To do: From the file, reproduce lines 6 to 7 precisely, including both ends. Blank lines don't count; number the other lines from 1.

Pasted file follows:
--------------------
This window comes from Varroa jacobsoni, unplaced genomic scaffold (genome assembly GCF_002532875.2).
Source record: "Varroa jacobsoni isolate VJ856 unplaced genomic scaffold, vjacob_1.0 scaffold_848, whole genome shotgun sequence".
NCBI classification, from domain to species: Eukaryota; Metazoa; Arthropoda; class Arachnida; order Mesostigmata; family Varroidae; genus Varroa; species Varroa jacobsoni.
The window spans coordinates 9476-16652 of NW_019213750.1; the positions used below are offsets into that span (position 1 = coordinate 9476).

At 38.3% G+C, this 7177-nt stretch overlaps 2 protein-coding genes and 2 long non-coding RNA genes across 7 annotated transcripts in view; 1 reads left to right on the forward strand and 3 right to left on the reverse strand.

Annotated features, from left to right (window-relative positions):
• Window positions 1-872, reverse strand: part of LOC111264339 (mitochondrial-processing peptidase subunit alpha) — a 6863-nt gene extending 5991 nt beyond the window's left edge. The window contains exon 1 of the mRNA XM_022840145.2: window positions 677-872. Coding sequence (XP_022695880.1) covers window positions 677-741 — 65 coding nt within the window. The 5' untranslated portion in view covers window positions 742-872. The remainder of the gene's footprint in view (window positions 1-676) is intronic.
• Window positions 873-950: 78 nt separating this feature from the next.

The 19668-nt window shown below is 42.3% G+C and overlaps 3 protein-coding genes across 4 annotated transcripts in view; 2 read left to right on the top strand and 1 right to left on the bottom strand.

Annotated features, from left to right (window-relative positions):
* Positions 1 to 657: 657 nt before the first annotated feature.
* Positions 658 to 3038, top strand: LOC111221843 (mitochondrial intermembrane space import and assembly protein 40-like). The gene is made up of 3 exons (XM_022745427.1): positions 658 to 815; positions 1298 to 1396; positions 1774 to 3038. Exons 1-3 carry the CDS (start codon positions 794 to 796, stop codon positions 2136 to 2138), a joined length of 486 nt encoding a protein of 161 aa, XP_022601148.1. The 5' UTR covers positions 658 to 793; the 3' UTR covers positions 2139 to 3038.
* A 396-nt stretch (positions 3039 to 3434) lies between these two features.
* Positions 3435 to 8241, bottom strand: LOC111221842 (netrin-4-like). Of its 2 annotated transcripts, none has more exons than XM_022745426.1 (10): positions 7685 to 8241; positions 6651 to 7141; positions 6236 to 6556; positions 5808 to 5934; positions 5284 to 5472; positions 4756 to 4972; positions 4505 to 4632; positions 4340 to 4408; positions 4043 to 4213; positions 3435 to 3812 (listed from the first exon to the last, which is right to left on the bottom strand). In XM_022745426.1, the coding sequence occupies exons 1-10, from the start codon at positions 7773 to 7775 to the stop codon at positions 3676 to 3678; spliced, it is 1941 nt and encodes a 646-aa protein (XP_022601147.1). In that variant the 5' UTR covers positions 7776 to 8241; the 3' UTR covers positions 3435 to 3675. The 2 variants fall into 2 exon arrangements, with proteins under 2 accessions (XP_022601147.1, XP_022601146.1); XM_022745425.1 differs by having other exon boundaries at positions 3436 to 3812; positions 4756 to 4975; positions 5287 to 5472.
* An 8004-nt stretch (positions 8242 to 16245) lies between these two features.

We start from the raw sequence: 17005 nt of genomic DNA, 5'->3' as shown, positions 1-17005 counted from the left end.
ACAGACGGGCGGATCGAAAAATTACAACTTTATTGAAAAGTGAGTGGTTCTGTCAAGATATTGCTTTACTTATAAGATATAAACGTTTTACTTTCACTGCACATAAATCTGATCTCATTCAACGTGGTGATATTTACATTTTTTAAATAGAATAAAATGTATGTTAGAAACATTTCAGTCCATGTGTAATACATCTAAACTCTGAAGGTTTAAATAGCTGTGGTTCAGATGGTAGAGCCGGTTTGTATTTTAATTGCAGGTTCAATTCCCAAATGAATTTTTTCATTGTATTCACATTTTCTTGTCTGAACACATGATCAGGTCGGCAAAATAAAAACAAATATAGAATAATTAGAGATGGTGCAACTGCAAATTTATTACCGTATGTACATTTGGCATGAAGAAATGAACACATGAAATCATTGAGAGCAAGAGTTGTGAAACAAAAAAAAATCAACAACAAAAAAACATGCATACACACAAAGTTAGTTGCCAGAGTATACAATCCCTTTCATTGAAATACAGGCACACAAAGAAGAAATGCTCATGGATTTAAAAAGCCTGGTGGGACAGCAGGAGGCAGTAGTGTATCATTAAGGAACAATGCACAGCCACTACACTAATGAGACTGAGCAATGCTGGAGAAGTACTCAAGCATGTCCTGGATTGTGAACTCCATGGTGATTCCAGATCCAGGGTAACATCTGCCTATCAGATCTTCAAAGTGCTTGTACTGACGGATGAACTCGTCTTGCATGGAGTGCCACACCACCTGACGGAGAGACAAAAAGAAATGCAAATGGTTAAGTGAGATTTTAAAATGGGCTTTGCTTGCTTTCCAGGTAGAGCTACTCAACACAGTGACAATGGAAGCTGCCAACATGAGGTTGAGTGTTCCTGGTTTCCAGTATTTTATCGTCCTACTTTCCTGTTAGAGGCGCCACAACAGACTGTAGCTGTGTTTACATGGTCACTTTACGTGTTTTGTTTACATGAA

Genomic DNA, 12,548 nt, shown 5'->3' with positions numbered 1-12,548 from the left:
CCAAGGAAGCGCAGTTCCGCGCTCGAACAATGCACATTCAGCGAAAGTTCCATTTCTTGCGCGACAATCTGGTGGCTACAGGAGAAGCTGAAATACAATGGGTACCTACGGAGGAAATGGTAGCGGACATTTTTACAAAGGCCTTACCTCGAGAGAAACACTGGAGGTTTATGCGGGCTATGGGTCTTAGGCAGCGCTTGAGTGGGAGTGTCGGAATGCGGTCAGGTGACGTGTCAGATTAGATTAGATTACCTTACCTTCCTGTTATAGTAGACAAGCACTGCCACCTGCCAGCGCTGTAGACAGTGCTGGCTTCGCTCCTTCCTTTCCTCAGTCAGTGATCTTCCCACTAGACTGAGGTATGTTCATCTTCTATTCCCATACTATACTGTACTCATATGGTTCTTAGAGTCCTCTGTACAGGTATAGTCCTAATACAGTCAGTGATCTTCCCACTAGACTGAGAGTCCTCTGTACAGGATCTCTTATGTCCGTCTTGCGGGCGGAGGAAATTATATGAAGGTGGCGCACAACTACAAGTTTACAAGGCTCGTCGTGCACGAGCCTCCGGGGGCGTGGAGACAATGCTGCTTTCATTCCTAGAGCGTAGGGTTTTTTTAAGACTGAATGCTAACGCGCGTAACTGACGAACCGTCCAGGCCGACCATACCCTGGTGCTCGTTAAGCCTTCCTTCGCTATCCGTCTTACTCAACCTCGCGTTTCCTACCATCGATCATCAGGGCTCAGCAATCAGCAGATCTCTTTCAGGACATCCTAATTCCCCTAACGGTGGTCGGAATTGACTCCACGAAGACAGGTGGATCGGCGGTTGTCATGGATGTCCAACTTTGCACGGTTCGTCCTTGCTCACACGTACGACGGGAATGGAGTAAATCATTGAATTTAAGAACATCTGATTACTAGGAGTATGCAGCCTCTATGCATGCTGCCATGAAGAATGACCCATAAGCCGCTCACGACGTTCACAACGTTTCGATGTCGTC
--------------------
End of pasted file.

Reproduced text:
Annotated features, from left to right (window-relative positions):
• Window positions 1-872, reverse strand: part of LOC111264339 (mitochondrial-processing peptidase subunit alpha) — a 6863-nt gene extending 5991 nt beyond the window's left edge. The window contains exon 1 of the mRNA XM_022840145.2: window positions 677-872. Coding sequence (XP_022695880.1) covers window positions 677-741 — 65 coding nt within the window. The 5' untranslated portion in view covers window positions 742-872. The remainder of the gene's footprint in view (window positions 1-676) is intronic.